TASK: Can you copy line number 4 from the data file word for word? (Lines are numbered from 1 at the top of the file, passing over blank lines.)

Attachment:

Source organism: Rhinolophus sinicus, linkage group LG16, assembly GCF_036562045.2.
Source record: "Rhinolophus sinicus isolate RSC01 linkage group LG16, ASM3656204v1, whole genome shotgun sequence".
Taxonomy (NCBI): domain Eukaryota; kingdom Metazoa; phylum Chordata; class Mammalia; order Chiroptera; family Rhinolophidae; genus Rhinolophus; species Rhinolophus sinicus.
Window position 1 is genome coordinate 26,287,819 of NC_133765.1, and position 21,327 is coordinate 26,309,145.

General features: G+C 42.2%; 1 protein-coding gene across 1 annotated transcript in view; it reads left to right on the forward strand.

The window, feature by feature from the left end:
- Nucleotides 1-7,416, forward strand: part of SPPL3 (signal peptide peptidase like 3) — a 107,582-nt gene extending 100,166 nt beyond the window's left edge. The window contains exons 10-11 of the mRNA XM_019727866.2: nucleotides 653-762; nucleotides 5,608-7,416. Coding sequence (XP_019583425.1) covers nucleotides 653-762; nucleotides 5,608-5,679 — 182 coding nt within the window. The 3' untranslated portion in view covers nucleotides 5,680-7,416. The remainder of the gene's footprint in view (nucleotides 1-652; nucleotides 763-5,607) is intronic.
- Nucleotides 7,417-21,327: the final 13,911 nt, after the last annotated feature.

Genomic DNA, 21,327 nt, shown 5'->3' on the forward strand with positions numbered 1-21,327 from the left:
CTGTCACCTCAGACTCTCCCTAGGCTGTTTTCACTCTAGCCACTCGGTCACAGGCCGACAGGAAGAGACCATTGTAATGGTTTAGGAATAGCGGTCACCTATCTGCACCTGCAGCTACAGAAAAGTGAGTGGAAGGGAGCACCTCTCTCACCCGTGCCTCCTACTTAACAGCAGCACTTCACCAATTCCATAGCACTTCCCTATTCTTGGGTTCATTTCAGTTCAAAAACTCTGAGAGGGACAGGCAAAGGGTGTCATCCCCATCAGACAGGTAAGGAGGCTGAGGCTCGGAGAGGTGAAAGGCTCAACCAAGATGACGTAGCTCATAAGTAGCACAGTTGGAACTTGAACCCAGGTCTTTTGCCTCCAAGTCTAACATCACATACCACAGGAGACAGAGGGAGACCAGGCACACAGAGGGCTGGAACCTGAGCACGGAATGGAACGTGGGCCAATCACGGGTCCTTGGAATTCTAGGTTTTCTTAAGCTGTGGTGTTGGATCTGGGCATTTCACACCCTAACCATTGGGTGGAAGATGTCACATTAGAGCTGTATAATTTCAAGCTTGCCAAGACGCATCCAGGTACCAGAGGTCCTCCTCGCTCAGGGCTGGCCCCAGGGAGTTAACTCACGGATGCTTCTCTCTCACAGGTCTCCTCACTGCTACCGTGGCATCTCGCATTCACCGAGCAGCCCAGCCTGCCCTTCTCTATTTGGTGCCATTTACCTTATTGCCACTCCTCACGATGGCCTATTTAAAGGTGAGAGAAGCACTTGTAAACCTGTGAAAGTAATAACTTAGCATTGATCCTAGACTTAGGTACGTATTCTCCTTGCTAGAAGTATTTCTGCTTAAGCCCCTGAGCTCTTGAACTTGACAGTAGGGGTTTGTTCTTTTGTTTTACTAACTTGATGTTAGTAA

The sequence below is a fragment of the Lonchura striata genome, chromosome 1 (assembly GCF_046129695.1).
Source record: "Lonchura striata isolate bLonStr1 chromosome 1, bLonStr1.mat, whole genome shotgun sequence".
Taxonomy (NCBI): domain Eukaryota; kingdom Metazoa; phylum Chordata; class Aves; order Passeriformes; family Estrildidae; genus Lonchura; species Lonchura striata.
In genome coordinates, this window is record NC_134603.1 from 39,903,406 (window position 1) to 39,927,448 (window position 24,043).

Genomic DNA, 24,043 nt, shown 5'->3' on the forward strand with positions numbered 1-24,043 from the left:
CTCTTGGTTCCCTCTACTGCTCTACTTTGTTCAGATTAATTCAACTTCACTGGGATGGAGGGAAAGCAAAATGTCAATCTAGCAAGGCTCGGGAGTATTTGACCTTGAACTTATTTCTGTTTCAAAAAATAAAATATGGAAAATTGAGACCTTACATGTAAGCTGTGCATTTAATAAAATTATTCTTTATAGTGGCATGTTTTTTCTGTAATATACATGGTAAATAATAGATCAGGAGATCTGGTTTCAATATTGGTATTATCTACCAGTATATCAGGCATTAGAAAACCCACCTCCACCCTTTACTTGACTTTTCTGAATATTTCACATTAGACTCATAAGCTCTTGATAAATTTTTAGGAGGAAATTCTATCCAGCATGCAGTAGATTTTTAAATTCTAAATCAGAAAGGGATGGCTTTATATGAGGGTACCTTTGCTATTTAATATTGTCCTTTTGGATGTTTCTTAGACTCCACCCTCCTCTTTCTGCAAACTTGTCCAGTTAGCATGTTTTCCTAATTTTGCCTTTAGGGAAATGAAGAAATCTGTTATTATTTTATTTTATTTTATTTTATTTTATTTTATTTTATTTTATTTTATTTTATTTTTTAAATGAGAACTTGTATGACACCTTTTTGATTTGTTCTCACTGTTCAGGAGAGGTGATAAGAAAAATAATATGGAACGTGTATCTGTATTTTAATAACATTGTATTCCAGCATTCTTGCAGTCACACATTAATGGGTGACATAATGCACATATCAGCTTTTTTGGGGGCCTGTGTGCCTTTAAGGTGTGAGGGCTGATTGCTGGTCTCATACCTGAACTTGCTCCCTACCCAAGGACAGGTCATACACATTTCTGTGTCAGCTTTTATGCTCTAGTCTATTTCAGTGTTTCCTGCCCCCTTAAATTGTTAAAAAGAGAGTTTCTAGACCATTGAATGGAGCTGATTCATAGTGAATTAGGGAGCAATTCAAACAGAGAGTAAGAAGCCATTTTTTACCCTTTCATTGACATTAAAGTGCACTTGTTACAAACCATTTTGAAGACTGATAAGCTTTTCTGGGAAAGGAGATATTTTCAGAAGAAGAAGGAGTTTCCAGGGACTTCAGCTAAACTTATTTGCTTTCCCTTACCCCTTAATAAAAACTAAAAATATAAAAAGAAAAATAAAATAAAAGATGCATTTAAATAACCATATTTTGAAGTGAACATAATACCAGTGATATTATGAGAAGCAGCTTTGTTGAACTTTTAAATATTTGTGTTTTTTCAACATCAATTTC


Window position 1 is genome coordinate 26,287,819 of NC_133765.1, and position 21,327 is coordinate 26,309,145.